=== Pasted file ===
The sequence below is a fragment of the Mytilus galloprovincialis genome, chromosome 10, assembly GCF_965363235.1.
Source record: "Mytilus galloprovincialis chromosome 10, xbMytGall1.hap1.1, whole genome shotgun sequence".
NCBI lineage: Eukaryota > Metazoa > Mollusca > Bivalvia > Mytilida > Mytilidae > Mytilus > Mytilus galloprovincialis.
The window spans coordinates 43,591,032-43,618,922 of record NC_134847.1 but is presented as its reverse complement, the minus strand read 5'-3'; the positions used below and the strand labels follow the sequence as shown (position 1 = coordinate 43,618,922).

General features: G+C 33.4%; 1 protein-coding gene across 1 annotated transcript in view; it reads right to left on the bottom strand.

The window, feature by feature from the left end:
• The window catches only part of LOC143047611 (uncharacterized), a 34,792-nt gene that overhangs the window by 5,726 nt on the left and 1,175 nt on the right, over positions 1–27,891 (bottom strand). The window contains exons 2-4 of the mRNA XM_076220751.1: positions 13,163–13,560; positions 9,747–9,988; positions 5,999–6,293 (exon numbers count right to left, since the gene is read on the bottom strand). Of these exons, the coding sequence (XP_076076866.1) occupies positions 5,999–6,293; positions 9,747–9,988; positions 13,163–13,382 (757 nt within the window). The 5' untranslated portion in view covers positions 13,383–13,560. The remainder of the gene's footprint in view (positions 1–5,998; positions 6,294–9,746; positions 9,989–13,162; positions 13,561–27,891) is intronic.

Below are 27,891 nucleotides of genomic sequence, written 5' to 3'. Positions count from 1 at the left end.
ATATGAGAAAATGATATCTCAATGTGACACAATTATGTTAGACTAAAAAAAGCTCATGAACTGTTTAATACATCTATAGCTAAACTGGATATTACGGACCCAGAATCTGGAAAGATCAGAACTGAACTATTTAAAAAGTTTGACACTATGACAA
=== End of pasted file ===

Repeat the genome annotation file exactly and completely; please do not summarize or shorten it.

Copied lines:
The sequence below is a fragment of the Mytilus galloprovincialis genome, chromosome 10, assembly GCF_965363235.1.
Source record: "Mytilus galloprovincialis chromosome 10, xbMytGall1.hap1.1, whole genome shotgun sequence".
NCBI lineage: Eukaryota > Metazoa > Mollusca > Bivalvia > Mytilida > Mytilidae > Mytilus > Mytilus galloprovincialis.
The window spans coordinates 43,591,032-43,618,922 of record NC_134847.1 but is presented as its reverse complement, the minus strand read 5'-3'; the positions used below and the strand labels follow the sequence as shown (position 1 = coordinate 43,618,922).

General features: G+C 33.4%; 1 protein-coding gene across 1 annotated transcript in view; it reads right to left on the bottom strand.

The window, feature by feature from the left end:
• The window catches only part of LOC143047611 (uncharacterized), a 34,792-nt gene that overhangs the window by 5,726 nt on the left and 1,175 nt on the right, over positions 1–27,891 (bottom strand). The window contains exons 2-4 of the mRNA XM_076220751.1: positions 13,163–13,560; positions 9,747–9,988; positions 5,999–6,293 (exon numbers count right to left, since the gene is read on the bottom strand). Of these exons, the coding sequence (XP_076076866.1) occupies positions 5,999–6,293; positions 9,747–9,988; positions 13,163–13,382 (757 nt within the window). The 5' untranslated portion in view covers positions 13,383–13,560. The remainder of the gene's footprint in view (positions 1–5,998; positions 6,294–9,746; positions 9,989–13,162; positions 13,561–27,891) is intronic.

Below are 27,891 nucleotides of genomic sequence, written 5' to 3'. Positions count from 1 at the left end.
ATATGAGAAAATGATATCTCAATGTGACACAATTATGTTAGACTAAAAAAAGCTCATGAACTGTTTAATACATCTATAGCTAAACTGGATATTACGGACCCAGAATCTGGAAAGATCAGAACTGAACTATTTAAAAAGTTTGACACTATGACAA